Holyrood ‘should have central sexual harassment policy’

The central policy would apply to all those working on the Holyrood campus including elected members. Picture: TSPL
The central policy would apply to all those working on the Holyrood campus including elected members. Picture: TSPL
0
Have your say

MSPs should abide by a central Holyrood policy on sexual harassment, according to a new report identifying a lack of confidence in the Scottish Parliament’s procedures.

The central policy would apply to all those working on the Holyrood campus including elected members, who should also undergo “mandatory training” to prevent inappropriate behaviour.

Mark MacDonald, the former childcare minister. Picture: SWNS

Mark MacDonald, the former childcare minister. Picture: SWNS

Specific training would be provided for all those at Holyrood who manage staff – a category which includes MSPs from back benchers to Cabinet ministers.

The recommendations for a zero tolerance approach to unacceptable behaviour were made in a report produced by MSPs on the Scottish Parliament’s Standards Committee.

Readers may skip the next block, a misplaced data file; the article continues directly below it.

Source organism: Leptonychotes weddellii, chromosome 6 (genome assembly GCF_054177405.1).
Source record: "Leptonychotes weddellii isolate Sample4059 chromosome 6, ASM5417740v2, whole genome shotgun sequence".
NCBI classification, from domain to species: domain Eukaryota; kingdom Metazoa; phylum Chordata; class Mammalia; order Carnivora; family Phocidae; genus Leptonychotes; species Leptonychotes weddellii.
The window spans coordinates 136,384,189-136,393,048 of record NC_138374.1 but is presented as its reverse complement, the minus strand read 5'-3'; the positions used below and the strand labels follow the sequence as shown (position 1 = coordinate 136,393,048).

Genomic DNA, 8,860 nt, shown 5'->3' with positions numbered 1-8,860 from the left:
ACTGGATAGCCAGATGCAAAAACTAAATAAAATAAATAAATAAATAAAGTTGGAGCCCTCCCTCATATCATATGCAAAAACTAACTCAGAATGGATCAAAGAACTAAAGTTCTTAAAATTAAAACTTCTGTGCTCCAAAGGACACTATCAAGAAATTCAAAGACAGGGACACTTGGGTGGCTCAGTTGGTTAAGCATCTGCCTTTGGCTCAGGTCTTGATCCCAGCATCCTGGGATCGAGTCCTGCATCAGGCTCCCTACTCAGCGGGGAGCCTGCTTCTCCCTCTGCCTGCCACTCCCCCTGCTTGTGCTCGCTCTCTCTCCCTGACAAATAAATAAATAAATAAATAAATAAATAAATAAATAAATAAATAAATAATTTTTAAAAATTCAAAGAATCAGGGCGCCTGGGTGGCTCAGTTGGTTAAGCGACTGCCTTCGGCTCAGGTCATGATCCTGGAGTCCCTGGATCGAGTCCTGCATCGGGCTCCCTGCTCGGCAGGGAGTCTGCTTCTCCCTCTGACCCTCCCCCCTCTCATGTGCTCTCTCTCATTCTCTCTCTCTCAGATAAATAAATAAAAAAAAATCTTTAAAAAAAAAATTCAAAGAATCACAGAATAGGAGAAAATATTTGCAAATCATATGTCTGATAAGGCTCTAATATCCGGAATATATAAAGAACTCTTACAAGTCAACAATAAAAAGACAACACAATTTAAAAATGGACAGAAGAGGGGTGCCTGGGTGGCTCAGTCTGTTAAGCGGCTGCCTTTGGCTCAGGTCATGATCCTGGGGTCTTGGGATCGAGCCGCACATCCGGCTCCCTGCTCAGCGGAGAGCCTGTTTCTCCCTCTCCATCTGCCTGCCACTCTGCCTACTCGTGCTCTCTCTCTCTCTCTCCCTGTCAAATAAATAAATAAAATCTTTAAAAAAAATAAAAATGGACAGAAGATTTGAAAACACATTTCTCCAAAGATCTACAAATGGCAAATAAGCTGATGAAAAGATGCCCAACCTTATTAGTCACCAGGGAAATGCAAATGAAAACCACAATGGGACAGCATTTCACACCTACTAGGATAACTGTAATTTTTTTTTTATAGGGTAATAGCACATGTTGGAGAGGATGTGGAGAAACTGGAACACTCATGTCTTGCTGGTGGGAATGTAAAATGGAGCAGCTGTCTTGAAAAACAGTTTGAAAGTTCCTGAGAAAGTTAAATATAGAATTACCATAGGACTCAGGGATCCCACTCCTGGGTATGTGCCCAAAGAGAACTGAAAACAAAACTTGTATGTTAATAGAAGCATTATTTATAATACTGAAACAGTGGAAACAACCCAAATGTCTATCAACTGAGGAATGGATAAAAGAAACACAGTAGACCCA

The report was compiled in the wake of the sexual harassment scandals to engulf Holyrood and Westminster.

Mark MacDonald, the former childcare minister, resigned from the SNP after an investigation by the party found that he had caused distress to women and had exploited his position of power. Mr MacDonald continues to sit at Holyrood as an independent.

The report suggested there should be detailed consideration of whether to establish an independent investigatory body with powers to sanction elected members.

It also said there should be consideration of an ultimate sanction for MSPs akin to dismissal for gross misconduct.

Some Scottish politicians have called for a system of recall for offending MSPs to be introduced similar to the one at Westminster, whereby an MP can become the subject of a recall petition.

Under the Westminster system, a successful petition triggers a by-election.

But the report expressed concern that adopting a similar mechanism at Holyrood would turn a sensitive issue into an electoral one, which could cause further trauma for the victim.

The report concluded that introducing a recall mechanism required “considerable further thought”.

Current Holyrood policies on sexual harassment were criticised for a lack of detail and it was noted that they were unavailable in a single document. MSPs and their staff were not bound by the parliament’s “Dignity at Work” policy.

The committee recommended the development of a “central, stand-alone sexual harassment policy which applies to all campus users regardless of employment status”.

It said MSP should debate introducing a system of suspension for MSPs while a complaint was investigated. But it argued it would be challenging to come uip with a system which did not leave constituents unrepresented or did not have the potential to sway elections.